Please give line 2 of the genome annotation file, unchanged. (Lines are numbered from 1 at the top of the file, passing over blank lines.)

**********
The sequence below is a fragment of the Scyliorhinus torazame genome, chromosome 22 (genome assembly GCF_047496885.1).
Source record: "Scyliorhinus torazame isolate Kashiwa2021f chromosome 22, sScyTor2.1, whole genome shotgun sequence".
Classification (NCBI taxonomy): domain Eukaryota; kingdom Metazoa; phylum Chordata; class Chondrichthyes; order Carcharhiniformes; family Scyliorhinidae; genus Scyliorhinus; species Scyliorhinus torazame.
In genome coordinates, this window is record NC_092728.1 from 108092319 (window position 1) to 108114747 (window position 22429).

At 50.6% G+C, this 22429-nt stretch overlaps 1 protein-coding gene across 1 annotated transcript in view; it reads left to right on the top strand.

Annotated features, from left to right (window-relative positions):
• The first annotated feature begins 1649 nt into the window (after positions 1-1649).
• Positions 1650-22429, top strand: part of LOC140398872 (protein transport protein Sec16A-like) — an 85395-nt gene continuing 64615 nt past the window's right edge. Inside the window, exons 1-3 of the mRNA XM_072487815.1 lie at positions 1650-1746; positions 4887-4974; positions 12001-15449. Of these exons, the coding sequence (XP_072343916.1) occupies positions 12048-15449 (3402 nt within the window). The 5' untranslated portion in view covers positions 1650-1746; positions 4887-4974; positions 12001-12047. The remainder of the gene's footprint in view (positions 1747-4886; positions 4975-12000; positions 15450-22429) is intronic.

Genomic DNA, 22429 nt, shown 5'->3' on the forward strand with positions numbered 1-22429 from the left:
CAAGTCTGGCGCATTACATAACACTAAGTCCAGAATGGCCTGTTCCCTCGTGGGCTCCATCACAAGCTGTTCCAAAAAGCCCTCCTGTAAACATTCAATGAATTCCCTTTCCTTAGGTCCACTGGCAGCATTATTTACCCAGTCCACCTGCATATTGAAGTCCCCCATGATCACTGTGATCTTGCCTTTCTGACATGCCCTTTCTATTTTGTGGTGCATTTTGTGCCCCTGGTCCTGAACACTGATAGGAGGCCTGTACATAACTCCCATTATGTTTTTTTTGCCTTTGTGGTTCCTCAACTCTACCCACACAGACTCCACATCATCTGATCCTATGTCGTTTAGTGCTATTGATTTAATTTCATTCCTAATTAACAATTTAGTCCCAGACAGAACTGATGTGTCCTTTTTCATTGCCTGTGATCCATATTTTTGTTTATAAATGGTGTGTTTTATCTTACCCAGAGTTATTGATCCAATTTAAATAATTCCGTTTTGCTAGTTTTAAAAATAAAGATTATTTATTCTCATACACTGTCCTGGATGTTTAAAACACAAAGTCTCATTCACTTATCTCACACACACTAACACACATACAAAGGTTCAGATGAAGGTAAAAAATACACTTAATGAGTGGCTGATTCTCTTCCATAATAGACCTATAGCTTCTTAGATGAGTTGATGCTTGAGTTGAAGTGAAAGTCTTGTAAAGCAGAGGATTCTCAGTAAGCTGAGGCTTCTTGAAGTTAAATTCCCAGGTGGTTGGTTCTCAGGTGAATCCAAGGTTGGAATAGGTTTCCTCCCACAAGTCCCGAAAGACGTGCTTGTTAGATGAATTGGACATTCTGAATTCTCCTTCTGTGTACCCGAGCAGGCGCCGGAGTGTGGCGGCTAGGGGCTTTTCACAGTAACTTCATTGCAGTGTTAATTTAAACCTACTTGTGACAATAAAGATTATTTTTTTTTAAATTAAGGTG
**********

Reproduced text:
Source record: "Scyliorhinus torazame isolate Kashiwa2021f chromosome 22, sScyTor2.1, whole genome shotgun sequence".